Can Speech Analytics Deliver Effective QA?

Filed under - Industry Insights,

Dick Bourke of Scorebuddy introduces us to the benefits and challenges of using speech analytics as part of our quality assurance (QA) programme.

Your contact centre and the teams that staff it are ultimately responsible for delivering a consistent and positive customer experience.

It’s your agents who are vital to your ongoing business success, with the power to create loyal customers or destroy the relationship with one wrong move.

The reality is that 68% of customers would consider leaving a business after a bad experience with a call centre, according to CallMiner. And that’s just one reason why it’s essential for contact centres to continually look for ways to improve the customer experience.

There needs to be a plan and software in place that makes it easy to perform effective quality assurance on every customer interaction.

That’s why, in recent years, speech analytics software and artificial intelligence have become popular buzzwords in contact centres, positioned to solve problems that will promote effective call centre QA and holding out the promise of addressing three QA challenges:

  • Increasing QA sample rates
  • Categorizing interactions
  • Auto-scoring of agents

Inside Speech Analytics Technology

How speech analytics technology for call center QA works

Speech analytics is a technology-based approach that contact centres may use that combines speech recognition software with text analysis and pattern spotting to categorize interactions according to a set of custom rules.

The software reviews every customer conversation automatically once it has been recorded, and translates it into machine-readable text.

Speech analytics vendors offer contact centre managers the ability to mine unstructured voice data to identify interaction trends. This can then theoretically be used to understand and interpret the text and determine the performance and accuracy of the agent(s) interactions with customers.

This technology can conduct an in-depth search based on phonetics and theoretically even has the ability to detect emotions. It can monitor call trends such as hold times, silent patches, or if agents are talking over the caller.

The key force driving speech analytics is the need for more efficient call centre agent performance measurements.

According to an Opus Research Survey, 72% of companies believe that speech analytics can improve the customer experience, 68% see it as a cost-saving mechanism, and 52% believe it can improve revenue.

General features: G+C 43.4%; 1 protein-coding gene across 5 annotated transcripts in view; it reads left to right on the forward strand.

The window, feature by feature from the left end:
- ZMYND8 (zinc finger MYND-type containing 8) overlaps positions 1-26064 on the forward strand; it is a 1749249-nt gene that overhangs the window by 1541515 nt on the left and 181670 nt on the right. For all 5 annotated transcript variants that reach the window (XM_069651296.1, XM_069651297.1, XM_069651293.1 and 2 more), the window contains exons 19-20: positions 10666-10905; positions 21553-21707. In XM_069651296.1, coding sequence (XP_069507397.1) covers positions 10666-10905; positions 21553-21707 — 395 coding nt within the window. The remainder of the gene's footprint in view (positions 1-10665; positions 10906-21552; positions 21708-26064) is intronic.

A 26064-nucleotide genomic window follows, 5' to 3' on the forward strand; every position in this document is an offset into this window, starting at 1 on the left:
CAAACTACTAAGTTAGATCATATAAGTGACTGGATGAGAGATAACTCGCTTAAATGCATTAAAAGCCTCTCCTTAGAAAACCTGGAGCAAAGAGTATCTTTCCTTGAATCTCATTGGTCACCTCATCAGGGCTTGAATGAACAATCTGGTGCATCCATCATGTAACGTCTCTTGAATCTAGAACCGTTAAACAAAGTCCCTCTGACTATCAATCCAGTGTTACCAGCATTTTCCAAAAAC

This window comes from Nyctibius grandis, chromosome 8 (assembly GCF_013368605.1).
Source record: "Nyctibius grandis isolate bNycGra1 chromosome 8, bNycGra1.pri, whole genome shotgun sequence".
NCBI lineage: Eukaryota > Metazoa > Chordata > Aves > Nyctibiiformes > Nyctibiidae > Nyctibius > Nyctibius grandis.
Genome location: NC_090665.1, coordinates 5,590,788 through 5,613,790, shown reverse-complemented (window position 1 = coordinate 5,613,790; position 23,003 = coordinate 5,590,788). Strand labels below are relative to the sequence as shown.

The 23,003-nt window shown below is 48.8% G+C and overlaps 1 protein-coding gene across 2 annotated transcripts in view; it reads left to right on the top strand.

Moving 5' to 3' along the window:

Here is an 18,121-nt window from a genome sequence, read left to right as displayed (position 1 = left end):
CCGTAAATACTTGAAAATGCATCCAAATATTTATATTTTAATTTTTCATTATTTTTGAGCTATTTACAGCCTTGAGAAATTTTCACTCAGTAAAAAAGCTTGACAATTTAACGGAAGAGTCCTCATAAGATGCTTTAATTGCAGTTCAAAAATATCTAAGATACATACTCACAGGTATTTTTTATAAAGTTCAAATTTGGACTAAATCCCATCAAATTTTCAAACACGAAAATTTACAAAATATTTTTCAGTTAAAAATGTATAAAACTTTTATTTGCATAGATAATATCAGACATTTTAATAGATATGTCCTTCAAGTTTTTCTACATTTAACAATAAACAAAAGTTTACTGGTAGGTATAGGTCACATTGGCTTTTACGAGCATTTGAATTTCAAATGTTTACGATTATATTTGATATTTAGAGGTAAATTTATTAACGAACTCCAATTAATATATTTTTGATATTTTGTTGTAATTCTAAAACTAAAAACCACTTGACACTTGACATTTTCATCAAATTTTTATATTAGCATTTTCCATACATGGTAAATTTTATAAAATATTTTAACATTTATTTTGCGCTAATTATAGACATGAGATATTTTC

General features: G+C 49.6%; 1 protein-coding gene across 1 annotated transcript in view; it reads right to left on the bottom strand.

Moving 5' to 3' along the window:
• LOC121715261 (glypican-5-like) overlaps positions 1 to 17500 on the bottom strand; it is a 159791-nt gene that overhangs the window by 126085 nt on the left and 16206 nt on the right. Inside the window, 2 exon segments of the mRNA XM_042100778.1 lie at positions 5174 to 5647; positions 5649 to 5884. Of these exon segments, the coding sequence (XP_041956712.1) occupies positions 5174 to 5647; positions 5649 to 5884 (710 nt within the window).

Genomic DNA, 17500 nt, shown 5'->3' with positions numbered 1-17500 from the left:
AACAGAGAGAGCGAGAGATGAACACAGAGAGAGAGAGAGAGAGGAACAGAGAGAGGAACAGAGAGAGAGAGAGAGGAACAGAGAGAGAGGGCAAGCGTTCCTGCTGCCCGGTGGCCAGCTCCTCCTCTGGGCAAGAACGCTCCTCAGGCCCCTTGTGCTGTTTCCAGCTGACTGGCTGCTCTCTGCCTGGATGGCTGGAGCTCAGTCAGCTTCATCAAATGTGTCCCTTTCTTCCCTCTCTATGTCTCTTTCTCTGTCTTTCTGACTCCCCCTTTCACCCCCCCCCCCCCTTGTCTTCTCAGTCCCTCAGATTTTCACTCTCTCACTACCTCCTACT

The Challenges of Speech Analytics

But is the adoption of speech analytics a good thing? Does speech analytics really deliver? The main challenges in deploying a speech analytics project are:

  • Delivering your audio/text to the speech engine
  • Tailoring and tuning the engine to assess and identify patterns that matter to your organization
  • Mapping the analysis onto your scoring criteria

If the solution is on-premises, it is easier to deliver the audio or text from your recording platform(s) to be processed. However, cloud SA offerings require large amounts of audio/text data to be transferred to a remote site for processing, which typically introduces a delay and may raise IT security concerns.

Tailoring the engine to categorize and assess the interactions for your industry, and more specifically your organization, will require significant input from your vendor in the form of professional services and close cooperation by your in-house team to configure the engine with what it needs to accurately categorize and assess your client/agent interactions.

Mapping the analysed interactions to a scoring framework can be challenging depending on the complexity of your scoring matrix. Furthermore, the level of granularity you are trying to achieve will determine the amount of real evaluator time needed to complete the scoring, add coaching tips or apply root cause analysis.

It’s a predictive technology that relies on algorithms and thousands of samples to identify trends and make predictions on what someone will and won’t do. The problem is that voice characteristics can vary quite a bit, so unless you have a large enough sample, the analysis may not be accurate.

There’s a lot of potential, depending on how many parameters are measured—the Voicesense algorithm, for instance, measures over 200—but while the technology has now been around for more than 15 years, it still isn’t close to 100% accurate.

It cannot replace the judgements of a real human listening and scoring a call. It also cannot provide coaching/training based on the data. That is up to your team.

So if there is one caution, it’s that QA agents who listen to call samples and score agents using a QA scorecard-based system cannot be replaced with speech analytics. Organizations need both the funding and sophisticated technology to record and translate recordings to text and then analyse calls over time.

So Where Does Speech Analytics Fit Into Your QA Process?

While speech analytics and AI cannot and should not replace your current contact centre QA system, it does have a place, assuming you have the technology and the resources to implement it.